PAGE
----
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By The Numbers – October 2016

It is too soon to say we’ve flipped to a Buyers’ Market from top-to-bottom, but based on what we cover below, it is safe to say buyers are in a better position now than at any other point in the last 4 years.

Overall, Manhattan continues on a solid footing, but has returned to a more balanced and deliberate market where valuation and condition dictate negotiability and speed of sale, rather than fear of loss or frenzy.


Listing supply for October is up 11.7% year-over-year versus 2015 to 5,146. As the market settles down from its recent frenzy, fewer new listings are being absorbed, so overall inventory is increasing.

Median price per square foot blended across all properties types and areas was $1,316, up 3.4% year-over-year versus 2015 and at a 7-year high. Further, median sales price was up 2.4% year-over-year to $1.077MM. When properties are selling, they are still selling at historically strong numbers.

Select neighborhoods and price-points remain seller-favored overall, as listing supply lags historical averages. On the Upper West Side, for example, listing supply is still hovering at a 9-year low, and is down 3.7% year-over-year. This dynamic is more acute in the entry and middle markets, in places like the UWS, West Village, Chelsea, TriBeCa, Flatiron and Gramercy, whereas luxury everywhere has lagged some given all the new product coming on-line since 2014.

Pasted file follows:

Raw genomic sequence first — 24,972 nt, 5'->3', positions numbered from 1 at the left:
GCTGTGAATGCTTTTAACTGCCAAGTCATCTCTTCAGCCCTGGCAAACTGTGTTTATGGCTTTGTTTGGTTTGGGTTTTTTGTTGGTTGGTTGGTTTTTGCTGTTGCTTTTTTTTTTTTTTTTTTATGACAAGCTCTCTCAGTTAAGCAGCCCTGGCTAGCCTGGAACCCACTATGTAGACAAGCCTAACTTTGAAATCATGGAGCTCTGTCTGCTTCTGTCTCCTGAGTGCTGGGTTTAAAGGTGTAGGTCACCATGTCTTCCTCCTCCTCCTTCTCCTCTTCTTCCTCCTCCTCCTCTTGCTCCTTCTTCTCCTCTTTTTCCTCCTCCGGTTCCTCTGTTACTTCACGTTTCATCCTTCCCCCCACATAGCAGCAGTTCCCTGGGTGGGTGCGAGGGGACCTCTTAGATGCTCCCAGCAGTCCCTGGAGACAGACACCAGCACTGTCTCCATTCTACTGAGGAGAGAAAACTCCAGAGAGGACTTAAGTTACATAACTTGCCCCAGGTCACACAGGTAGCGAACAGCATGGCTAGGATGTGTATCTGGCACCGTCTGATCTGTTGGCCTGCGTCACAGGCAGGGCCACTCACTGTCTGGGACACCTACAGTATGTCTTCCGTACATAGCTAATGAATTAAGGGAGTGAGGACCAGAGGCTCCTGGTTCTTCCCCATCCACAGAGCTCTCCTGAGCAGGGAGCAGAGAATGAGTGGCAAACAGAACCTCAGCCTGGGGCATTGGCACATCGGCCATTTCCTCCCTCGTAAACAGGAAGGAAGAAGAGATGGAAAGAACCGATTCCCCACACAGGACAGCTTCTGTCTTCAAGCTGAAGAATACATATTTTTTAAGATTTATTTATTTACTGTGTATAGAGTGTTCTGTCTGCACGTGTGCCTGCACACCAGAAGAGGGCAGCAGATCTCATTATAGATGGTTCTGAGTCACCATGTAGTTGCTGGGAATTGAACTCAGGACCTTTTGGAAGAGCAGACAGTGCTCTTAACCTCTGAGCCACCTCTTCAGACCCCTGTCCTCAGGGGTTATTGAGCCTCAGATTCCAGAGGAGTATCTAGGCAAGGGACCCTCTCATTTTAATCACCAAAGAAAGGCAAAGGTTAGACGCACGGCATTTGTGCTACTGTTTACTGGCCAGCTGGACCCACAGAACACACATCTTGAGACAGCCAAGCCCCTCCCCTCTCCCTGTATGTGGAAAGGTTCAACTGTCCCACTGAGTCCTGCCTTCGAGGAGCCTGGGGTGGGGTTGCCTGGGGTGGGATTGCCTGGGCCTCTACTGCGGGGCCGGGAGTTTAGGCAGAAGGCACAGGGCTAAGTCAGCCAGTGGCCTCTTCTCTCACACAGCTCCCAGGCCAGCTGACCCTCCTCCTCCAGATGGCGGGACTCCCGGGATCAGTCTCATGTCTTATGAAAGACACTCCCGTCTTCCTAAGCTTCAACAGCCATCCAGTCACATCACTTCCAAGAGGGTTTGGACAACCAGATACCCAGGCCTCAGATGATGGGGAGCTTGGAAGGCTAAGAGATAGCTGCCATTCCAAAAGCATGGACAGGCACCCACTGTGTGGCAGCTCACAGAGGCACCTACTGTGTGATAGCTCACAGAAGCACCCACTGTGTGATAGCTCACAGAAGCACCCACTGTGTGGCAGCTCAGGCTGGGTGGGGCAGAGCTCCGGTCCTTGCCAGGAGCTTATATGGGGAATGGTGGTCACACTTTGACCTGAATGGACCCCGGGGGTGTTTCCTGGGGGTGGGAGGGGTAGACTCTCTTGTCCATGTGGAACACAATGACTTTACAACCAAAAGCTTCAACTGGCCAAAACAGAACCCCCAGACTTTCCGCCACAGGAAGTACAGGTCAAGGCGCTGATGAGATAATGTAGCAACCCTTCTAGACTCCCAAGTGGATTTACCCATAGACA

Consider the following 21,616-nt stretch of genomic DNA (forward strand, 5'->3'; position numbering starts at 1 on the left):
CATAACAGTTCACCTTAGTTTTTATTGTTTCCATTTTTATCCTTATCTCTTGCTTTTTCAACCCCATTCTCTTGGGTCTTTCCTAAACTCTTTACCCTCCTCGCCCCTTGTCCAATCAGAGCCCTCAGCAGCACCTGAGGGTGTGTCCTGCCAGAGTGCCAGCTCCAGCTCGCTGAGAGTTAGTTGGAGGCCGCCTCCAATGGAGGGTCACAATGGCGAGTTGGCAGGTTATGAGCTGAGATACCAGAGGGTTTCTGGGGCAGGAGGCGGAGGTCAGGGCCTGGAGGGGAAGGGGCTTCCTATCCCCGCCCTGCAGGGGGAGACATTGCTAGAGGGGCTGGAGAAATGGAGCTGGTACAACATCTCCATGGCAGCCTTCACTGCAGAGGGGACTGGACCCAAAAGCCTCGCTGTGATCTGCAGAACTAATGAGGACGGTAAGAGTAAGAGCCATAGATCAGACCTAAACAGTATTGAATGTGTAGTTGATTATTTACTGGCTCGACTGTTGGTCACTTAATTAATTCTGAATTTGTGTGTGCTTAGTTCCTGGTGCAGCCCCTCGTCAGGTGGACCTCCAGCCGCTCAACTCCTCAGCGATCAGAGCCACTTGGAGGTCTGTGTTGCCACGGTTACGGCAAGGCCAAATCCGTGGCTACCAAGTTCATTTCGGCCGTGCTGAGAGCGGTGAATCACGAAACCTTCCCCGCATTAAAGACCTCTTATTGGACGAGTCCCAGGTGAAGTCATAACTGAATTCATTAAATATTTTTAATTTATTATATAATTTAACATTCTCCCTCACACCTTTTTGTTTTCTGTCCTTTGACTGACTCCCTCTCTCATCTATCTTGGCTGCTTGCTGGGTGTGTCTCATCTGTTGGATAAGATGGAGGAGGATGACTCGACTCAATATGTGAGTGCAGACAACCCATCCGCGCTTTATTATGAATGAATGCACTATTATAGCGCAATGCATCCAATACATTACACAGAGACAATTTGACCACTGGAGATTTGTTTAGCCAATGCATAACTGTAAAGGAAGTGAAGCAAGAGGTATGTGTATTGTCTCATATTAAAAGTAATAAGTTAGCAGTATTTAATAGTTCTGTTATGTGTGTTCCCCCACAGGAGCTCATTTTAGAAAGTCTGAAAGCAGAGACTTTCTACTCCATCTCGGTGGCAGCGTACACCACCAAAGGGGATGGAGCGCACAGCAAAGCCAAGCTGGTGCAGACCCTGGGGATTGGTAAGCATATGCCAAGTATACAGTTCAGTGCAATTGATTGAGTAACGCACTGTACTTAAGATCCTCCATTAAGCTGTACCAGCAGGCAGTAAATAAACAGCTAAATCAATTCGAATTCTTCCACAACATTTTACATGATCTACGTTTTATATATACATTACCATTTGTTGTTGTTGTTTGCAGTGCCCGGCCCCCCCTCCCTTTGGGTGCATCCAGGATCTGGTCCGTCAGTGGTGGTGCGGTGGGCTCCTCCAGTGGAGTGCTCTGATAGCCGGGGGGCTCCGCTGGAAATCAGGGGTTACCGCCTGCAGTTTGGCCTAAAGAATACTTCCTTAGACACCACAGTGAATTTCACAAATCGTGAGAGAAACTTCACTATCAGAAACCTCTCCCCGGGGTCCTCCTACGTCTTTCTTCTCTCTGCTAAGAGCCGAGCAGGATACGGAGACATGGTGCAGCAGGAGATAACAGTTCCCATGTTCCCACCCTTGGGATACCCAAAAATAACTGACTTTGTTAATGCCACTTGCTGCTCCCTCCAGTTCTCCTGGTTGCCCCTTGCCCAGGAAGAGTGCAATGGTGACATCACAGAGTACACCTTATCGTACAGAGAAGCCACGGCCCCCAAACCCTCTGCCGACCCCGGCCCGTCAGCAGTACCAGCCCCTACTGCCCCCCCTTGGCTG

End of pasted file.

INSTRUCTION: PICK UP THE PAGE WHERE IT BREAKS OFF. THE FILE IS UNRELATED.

Property is taking longer to sell, and is selling below ask much more often. Off-market inventory is up 64% over October 2015. Median days on market is 67, up 9.8% year-over-year. Only 17% of properties are selling over ask, down from 33.5% over ask in October 2015. Around half of properties listed are selling below ask, at a median discount of 2.2%.

The market remains at its strongest under $2,500,000, where move-in ready inventory in many areas remains low versus long-term averages, discounts off-ask remain slim and well-priced and/or well-renovated property continues to move.

Developers building down market into sub-$2,000/foot price points are seeing solid sales volume as the gap left after years of super-luxury development begins to fill. Developers targeting the luxury market have competition from ample active and shadow inventory, and in most cases are reconsidering product mix and offering deal concessions.